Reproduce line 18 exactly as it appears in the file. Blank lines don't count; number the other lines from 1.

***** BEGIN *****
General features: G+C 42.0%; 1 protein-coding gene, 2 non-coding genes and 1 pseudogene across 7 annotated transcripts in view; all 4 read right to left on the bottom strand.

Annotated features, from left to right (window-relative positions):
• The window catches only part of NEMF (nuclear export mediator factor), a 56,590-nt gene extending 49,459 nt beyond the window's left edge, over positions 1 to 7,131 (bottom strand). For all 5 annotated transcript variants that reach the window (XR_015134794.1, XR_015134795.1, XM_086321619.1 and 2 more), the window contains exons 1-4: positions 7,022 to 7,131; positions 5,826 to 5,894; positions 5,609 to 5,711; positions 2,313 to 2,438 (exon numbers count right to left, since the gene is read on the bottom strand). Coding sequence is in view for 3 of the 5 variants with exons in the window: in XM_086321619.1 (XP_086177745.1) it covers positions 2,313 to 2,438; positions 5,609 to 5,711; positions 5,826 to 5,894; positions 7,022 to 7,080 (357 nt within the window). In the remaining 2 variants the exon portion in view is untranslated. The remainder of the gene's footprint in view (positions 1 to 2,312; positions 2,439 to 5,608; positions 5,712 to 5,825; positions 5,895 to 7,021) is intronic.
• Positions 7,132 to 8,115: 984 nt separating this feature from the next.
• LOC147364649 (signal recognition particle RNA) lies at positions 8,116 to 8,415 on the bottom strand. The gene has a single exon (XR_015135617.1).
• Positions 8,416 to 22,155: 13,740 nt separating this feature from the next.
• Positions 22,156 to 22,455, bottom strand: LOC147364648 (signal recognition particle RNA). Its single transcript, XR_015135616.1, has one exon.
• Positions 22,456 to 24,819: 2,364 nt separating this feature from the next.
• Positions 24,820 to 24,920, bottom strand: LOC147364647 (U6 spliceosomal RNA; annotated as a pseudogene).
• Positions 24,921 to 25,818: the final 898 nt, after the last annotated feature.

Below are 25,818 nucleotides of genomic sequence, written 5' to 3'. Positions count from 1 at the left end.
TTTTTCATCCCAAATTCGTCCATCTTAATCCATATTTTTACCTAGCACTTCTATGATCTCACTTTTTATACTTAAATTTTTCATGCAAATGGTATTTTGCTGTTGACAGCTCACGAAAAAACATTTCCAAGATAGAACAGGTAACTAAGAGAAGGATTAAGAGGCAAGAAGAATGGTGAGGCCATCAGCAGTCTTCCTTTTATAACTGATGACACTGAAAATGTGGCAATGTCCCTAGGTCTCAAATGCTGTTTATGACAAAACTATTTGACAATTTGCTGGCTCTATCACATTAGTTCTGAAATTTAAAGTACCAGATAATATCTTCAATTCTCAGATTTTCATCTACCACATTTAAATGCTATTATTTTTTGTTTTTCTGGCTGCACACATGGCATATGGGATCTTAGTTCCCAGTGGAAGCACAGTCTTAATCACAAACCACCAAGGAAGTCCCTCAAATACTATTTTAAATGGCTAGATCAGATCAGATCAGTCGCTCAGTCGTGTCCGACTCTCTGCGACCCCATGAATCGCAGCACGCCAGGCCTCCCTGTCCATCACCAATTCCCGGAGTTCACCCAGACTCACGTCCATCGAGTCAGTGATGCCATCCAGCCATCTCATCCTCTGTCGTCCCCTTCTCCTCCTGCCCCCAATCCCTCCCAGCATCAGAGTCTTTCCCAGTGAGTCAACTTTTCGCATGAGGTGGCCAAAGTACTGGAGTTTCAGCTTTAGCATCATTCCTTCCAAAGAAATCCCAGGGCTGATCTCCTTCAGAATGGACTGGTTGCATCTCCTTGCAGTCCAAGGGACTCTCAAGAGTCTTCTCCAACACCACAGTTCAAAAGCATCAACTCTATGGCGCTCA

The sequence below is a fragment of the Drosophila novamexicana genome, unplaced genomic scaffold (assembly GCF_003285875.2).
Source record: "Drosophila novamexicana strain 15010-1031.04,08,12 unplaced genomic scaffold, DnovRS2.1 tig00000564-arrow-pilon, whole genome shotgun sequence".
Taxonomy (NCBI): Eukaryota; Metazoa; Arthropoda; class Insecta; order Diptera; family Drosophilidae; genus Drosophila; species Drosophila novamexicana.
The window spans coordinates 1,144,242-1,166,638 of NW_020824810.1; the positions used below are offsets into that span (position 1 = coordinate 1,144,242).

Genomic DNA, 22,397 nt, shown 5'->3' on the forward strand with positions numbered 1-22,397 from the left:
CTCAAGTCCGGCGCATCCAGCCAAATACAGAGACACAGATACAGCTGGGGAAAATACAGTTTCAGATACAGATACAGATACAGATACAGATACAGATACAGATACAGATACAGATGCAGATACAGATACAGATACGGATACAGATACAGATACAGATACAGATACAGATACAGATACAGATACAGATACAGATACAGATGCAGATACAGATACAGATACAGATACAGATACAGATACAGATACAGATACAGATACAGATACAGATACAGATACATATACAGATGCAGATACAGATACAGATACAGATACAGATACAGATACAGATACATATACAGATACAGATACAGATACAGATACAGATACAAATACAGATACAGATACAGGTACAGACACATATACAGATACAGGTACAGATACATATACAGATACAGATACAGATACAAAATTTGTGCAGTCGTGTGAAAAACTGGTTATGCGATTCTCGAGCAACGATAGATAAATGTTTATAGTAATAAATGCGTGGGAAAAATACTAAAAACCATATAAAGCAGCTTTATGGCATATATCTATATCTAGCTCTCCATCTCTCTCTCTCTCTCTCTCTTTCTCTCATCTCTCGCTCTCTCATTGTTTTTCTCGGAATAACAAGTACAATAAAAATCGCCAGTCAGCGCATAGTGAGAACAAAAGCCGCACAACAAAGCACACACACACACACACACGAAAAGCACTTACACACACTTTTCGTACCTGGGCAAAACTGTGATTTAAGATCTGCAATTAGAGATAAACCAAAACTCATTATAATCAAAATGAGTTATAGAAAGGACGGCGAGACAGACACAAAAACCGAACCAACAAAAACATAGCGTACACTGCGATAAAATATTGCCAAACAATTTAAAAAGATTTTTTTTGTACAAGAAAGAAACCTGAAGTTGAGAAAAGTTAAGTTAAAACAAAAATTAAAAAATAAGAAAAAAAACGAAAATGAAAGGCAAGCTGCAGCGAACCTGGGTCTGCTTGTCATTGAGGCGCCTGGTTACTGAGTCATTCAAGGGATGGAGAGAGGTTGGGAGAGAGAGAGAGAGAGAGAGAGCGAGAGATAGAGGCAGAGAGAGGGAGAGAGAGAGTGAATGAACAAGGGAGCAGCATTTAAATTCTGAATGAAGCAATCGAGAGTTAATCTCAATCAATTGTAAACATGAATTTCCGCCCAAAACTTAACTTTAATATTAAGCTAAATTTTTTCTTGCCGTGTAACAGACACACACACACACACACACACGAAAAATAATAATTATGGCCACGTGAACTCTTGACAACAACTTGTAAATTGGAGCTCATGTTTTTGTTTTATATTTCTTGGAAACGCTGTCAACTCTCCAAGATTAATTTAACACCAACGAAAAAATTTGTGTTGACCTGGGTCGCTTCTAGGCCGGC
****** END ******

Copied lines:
CTCAAGTCCGGCGCATCCAGCCAAATACAGAGACACAGATACAGCTGGGGAAAATACAGTTTCAGATACAGATACAGATACAGATACAGATACAGATACAGATACAGATACAGATGCAGATACAGATACAGATACGGATACAGATACAGATACAGATACAGATACAGATACAGATACAGATACAGATACAGATACAGATGCAGATACAGATACAGATACAGATACAGATACAGATACAGATACAGATACAGATACAGATACAGATACAGATACATATACAGATGCAGATACAGATACAGATACAGATACAGATACAGATACAGATACATATACAGATACAGATACAGATACAGATACAGATACAAATACAGATACAGATACAGGTACAGACACATATACAGATACAGGTACAGATACATATACAGATACAGATACAGATACAAAATTTGTGCAGTCGTGTGAAAAACTGGTTATGCGATTCTCGAGCAACGATAGATAAATGTTTATAGTAATAAATGCGTGGGAAAAATACTAAAAACCATATAAAGCAGCTTTATGGCATATATCTATATCTAGCTCTCCATCTCTCTCTCTCTCTCTCTCTTTCTCTCATCTCTCGCTCTCTCATTGTTTTTCTCGGAATAACAAGTACAATAAAAATCGCCAGTCAGCGCATAGTGAGAACAAAAGCCGCACAACAAAGCACACACACACACACACACGAAAAGCACTTACACACACTTTTCGTACCTGGGCAAAACTGTGATTTAAGATCTGCAATTAGAGATAAACCAAAACTCATTATAATCAAAATGAGTTATAGAAAGGACGGCGAGACAGACACAAAAACCGAACCAACAAAAACATAGCGTACACTGCGATAAAATATTGCCAAACAATTTAAAAAGATTTTTTTTGTACAAGAAAGAAACCTGAAGTTGAGAAAAGTTAAGTTAAAACAAAAATTAAAAAATAAGAAAAAAAACGAAAATGAAAGGCAAGCTGCAGCGAACCTGGGTCTGCTTGTCATTGAGGCGCCTGGTTACTGAGTCATTCAAGGGATGGAGAGAGGTTGGGAGAGAGAGAGAGAGAGAGAGAGCGAGAGATAGAGGCAGAGAGAGGGAGAGAGAGAGTGAATGAACAAGGGAGCAGCATTTAAATTCTGAATGAAGCAATCGAGAGTTAATCTCAATCAATTGTAAACATGAATTTCCGCCCAAAACTTAACTTTAATATTAAGCTAAATTTTTTCTTGCCGTGTAACAGACACACACACACACACACACACGAAAAATAATAATTATGGCCACGTGAACTCTTGACAACAACTTGTAAATTGGAGCTCATGTTTTTGTTTTATATTTCTTGGAAACGCTGTCAACTCTCCAAGATTAATTTAACACCAACGAAAAAATTTGTGTTGACCTGGGTCGCTTCTAGGCCGGC